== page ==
There is a gap in research on tracking the responses of the private sector to GBV eradication. Even though the sector notably contributed to the establishment of the Gender-Based Violence and Femicide (GBVF) Response Fund launched in 2021, there is still insufficient information on ongoing initiatives and coordinated efforts from across the sector. This research is vital in measuring impact and adding to existing bodies of knowledge on the importance of collaborative responses to GBV. The private sector must therefore continuously engage in knowledge-sharing platforms where efforts, funding and resources are directed efficiently.
A multi-stakeholder approach
The NBI’s Gender-Based Violence Working Group – and more broadly the pathway – engages with South African companies to not only support their responses to eradicating GBV, but also to challenge them to extend the scope of their initiatives. Through this work, the NBI intends to co-create and develop a set of tools and guides that will support companies to develop meaningful and robust responses. This is a critical time for corporates to take a clear, public, and deliberate stance of zero tolerance on GBV, both in the workplace and in society.
Businesses should leverage their power by engaging in multi-sectoral initiatives that seek to avert and eradicate GBV. This includes joining the NBI in its collective approach to combating GBV by engaging and supporting the GBVF National Strategic Plan for the greater call to action, from the NBI to corporate South Africa.
There are no easy answers to eradicating GBV. With the Covid-19 pandemic, we bore witness to the linkages between a health- related crisis and the flare-up of a long- standing social issue of violence. We have seen countless efforts from various parts of society in raising awareness, educating and funding responses towards the scourge.
At this time, it is important to strengthen interventions. Violence in South Africa is historical and has infiltrated every aspect of socioeconomic life. The crisis of GBV mirrors a patriarchal order that seeks to suppress and prevent marginalised groups from freely participating in the public space, workplaces, economic ownership and personal safety, which are deserved by all.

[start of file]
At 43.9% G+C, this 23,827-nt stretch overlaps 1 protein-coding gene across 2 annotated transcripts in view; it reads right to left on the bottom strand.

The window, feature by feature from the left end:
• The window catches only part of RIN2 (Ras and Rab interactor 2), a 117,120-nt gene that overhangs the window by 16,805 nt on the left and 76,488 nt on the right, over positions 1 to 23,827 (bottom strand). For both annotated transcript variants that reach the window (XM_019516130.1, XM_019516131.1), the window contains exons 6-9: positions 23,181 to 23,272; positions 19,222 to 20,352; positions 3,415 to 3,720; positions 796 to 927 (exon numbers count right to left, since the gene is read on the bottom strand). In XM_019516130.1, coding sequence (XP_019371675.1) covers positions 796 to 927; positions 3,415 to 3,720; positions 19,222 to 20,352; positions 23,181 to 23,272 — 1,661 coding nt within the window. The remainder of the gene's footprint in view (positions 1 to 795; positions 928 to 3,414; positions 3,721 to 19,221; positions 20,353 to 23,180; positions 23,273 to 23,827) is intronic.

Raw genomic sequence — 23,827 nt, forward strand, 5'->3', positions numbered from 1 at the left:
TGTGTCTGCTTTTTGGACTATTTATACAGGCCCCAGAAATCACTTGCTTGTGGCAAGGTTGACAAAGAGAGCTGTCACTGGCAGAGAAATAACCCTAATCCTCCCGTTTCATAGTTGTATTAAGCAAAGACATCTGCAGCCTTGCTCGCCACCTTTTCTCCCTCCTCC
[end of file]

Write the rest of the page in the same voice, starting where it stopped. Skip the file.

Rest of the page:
Anglo American South Africa
In response to the scourge of gender-based violence in societies worldwide, Anglo American launched the Living with Dignity framework at the end of 2019. In doing so, the company recognised the crucial role that business
can play in reversing the high levels of violence that often characterise the communities in which it operates, and which find their way into its business. The objective of Living with Dignity is to prevent and respond to violence,
in particular, violence against women and children, in the various spheres of an employee and their families’ lives. In this way, Anglo plays its part in creating safer workplaces, homes, schools and communities
Much of the work done in 2020 was in response to the increase in domestic violence that was seen around the world owing to Covid-19 and its associated social and economic stressors. During that period, Anglo worked to improve access to information on how to seek medical, psychosocial and/or legal support; worked through community-based healthcare workers to identify and respond to cases of domestic violence; and donated much-needed financial and other resources to shelters around its operations across the country.
Anglo is in the process of integrating work around gender norms, violence prevention and GBV into existing initiatives in the Thriving Communities portfolio of its Sustainable Mining Plan. This stretches across its focus in health, education and socioeconomic development.
Internally, the company is in the process of revising policies and structures around responses to sexual harassment, bullying and victimisation. With the launch of the new domestic violence policy in March 2021, the company has significantly extended its support to employees and families, while also using the opportunity to continue the drive to communicate clearly around a zero-tolerance stance on harassment and victimisation.
- Amnesty International (2021). Southern Africa: Homes become dangerous place for women and girls during COVID-19 lockdown. Accessible at: https://www.amnesty.org/en/latest/news/2021/02/southern-africa-homes-become-dangerous-place-for-women- and-girls-during-covid19-lockdown/
- KPMG Human & Social Services (2014). Too costly to ignore – the economic impact of gender-based violence in South Africa. Accessible at: https://assets.kpmg/content/dam/kpmg/za/pdf/2017/01/za-Too-costly-to-ignore.pdf
- Definition: Lesbian, Gay, Bisexual, Transgender, Queer, Intersexual, Asexual, Pansexual+ community.
- Heinrich Boll Stiftung (2021). 21 April 2021 Joint Statement: Spate of Hate Crime Murders – LGBTIQ+ People Say More Needs to be Done. Accessible at: https://za.boell.org/en/2021/04/22/21-april-2021-joint-statement-spate-hate-crime-murders-lgbtiq-people-say- more-needs-be